Eliminating the double negative, O’Reilly is saying that the act of selling heroin is an act of violence.

Bill O’Reilly, one of the most highly watched TV pundits of our time, either doesn’t understand English language usage or he’s deliberately conflating non-violent and violent acts in a misuse of language that would alarm George Orwell, who in his novel Nineteen-eighty-four warned of a “Newspeak” that equates opposites: “War is Peace. Freedom is Slavery. Ignorance is Strength.” Eric Blair, writing with the pen name George Orwell, argued that the confusion of opposites is a precondition to negating thoughtful resistance to totalitarianism.

Bill O'Reilly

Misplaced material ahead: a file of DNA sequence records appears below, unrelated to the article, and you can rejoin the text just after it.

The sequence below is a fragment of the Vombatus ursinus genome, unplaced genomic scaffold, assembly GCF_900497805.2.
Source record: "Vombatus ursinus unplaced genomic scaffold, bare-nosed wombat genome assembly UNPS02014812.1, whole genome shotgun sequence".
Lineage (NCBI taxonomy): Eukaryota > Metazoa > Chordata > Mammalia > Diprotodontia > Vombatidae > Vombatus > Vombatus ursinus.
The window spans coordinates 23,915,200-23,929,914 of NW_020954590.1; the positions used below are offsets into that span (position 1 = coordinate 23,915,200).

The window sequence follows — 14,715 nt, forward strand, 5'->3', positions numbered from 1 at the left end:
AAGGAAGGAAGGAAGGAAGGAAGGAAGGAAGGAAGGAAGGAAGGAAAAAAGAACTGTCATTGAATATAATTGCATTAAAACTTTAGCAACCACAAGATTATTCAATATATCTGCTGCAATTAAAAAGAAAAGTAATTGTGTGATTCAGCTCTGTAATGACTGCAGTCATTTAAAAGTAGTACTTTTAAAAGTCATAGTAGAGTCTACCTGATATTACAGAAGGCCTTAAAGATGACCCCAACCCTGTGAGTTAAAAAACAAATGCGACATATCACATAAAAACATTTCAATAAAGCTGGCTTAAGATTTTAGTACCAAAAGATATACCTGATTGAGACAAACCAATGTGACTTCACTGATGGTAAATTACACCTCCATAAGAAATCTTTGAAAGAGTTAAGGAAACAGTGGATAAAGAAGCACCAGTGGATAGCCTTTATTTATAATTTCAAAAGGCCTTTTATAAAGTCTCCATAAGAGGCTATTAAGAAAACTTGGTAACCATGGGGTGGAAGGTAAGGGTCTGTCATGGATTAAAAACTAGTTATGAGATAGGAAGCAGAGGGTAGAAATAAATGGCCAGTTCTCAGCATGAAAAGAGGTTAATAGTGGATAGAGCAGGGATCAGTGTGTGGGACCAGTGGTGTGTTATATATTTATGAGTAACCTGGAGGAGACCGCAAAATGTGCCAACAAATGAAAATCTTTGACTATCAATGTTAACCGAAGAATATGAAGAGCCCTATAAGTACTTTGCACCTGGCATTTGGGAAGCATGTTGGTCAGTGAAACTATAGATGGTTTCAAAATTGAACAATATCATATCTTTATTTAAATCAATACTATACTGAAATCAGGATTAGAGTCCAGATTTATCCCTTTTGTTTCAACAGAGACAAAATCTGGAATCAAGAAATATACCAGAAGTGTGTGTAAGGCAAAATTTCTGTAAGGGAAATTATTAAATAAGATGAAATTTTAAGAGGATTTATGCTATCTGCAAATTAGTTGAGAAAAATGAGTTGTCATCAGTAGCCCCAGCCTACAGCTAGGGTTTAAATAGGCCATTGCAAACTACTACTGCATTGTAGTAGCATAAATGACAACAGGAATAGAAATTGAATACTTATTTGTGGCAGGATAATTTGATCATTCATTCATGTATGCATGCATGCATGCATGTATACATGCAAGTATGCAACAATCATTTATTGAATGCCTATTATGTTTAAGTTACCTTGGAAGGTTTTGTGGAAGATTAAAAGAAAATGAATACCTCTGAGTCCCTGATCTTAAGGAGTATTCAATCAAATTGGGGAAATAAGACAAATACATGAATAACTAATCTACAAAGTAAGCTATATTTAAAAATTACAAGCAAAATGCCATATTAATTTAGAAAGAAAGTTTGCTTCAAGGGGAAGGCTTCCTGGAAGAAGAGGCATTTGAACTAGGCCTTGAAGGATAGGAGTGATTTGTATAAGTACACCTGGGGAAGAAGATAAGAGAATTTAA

Bill O’Reilly

On the premise that Bill O’Reilly is, himself, confused — rather than deliberately misusing his platform to disarm his audience intellectually — let me clarify.

Here — Bill O’Reilly — are acts of violence:

  • Throwing a punch at someone.
  • Stabbing someone.
  • Holding down someone and forcing a sexual act.
  • Shooting someone.
  • Exploding a bomb in a crowd.
  • Flying jetliners into an office tower.
  • Holding someone down and making them consume a toxic substance or injecting a toxic substance into their body against their will.

Here — Bill O’Reilly — are acts that contain no element of violence:

  • Possessing something.
  • Transporting something.
  • Concealing something.
  • Offering something in exchange for something else.
  • Giving something in exchange for something else.
  • Accepting something in exchange for something else.